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SQL: Commonly Used Statements

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What is SQL? Edit


SQL, an abbreviation of Structured Query Language, (pronounced see-kwell or as separate letters) is a standardized query language for requesting information from a database (typically relational). The initial version, known as SEQUEL (an abbreviation of Structured English Query Language), was designed by an IBM research center during 1974 and 1975 for use with its mainframes. SQL was first introduced as a commercial database system in 1979 by the Oracle Corporation in support of DBMS (Database Management Systems) client/server environments. In 1986, ANSI approved a rudimentary version of SQL as the official standard, but most versions of SQL since then have included many extensions to the ANSI standard. Again, in 1991, ANSI updated the standard which is currently known as SAG SQL.


Historically, SQL has been the primary query language for DBMS operation on minicomputers and mainframes. More and more SQL is being supported by PC database systems due to its support abilities on distributed databases (databases spread over multiple computer systems) enabling multiple users to access a single database on a LAN (Local Area Network) simultaneously. Today SQL is taught among educational campuses nationwide and can be seen in use among current industry-leading companies (such as Excelsior Software, Inc. headquartered in Greeley, Colorado). With the knowledge of proper database management and the implementation of SQL the growth potential of the relational database model is ever-changing.

(Source: [1] )



Commonly Used SQL Commands: Edit


Below are the most commonly used SQL statements in the IT job environment today:

•SELECT

•DELETE FROM

•TRUNCATE TABLE

•UPDATE


SQL Command Implementation:


SELECT - The SELECT statement is the most commonly used statement to query a database for information contents.


SELECT column_name(s) FROM table_name(s) -- This statement will get the information of a particular column (attribute) from a specified table.

SELECT * FROM table_name(s) -- The * in this statement means that all columns (attributes) of the table will be returned on the query as gathered from a determined table (rather than just a single attributes).

SELECT DISTINCT column_name(s) FROM table_name(s) -- The DISTINCT label in this statement means that a single value of the attribute will be returned upon a query. (A great statement to execute if you would like to see a school name display once in your query rather than the twenty-five times it is recorded in your database.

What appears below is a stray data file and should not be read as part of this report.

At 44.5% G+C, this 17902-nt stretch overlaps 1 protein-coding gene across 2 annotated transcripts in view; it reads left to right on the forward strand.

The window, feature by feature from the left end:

DELETE FROM – The DELETED statement is most commonly used to delete entire tables or data held within tables.


DELETE FROM table_name (NOTE: Deletes the entire table!!!) or DELETE FROM table_name WHERE condition -- This statement deletes either an entire table or, if specified by the WHERE conditional clause, deletes the records (also referred to as rows or tuples) where a condition is met.


TRUNCATE TABLE (Only deletes the data inside of the table.) - The TRUNCATE TABLE statement is most commonly used to delete the information contained within a table.


TRUNCATE TABLE table_name -- This statement will delete/clear the information contained within a table.


UPDATE - The UPDATE statement is most commonly used to update a particular cell within a table with new/updated data.


UPDATE table_name SET column_name =new_value WHERE column_name=some_value -- This statement will update the data value in a given cell for a particular table given the existence of a current data value in the cell.

(Source: [2] )


-Complex Select Statements

Select statements are capable of doing more than just showing some data from a specified table. They are able to produce Joins, Aggregations, and other complex functions beyond selecting data. This is accomplished by using additions to the select statement.

The full format for a select statement is:

SELECT {field list | * | DISTINCT ROW field}

FROM table-list

WHERE expression

GROUP BY group-fields

                HAVING group expression

ORDER BY field list

Each of these lines allow the developer to manipulate the data in different ways through selecting different attributes to sort or search by.

 

You can perform multi table joins by using the multiple tables in the select statement. This looks like the following:

Multi-table Joins (using standard select and sub-select), self-joins

SELECT {field list | * | DISTINCT ROW field}

FROM table1, table2, …

WHERE table1.col = table2.col

GROUP BY group-fields

HAVING group expression

ORDER BY field list

This allows the creation of reports and tables consisting of data from multiple tables

In addition to these DML or Data Manipulation Language commands, there are several commonly used DCL or Data Control Language commands. These are Commit and Rollback.

Commit Saves any changes to the database permanently and is used to protect data that has been input into the system from system failures. These commit statements are usually strategically placed to allow for users to preserve the input data while allowing for retrieval of previous states of the system through rollback statements. Once a Commit statement has been run it is permanent and cannot be rolled back.

The Syntax for a Commit is:

COMMIT;

Rollbacks allow the system to be recovered back to the previous commit if a failure or miss-manipulation of the database is to occur. Rollbacks literally set the system back to the previous commit.

The Syntax for a Rollback is:

ROLLBACK;

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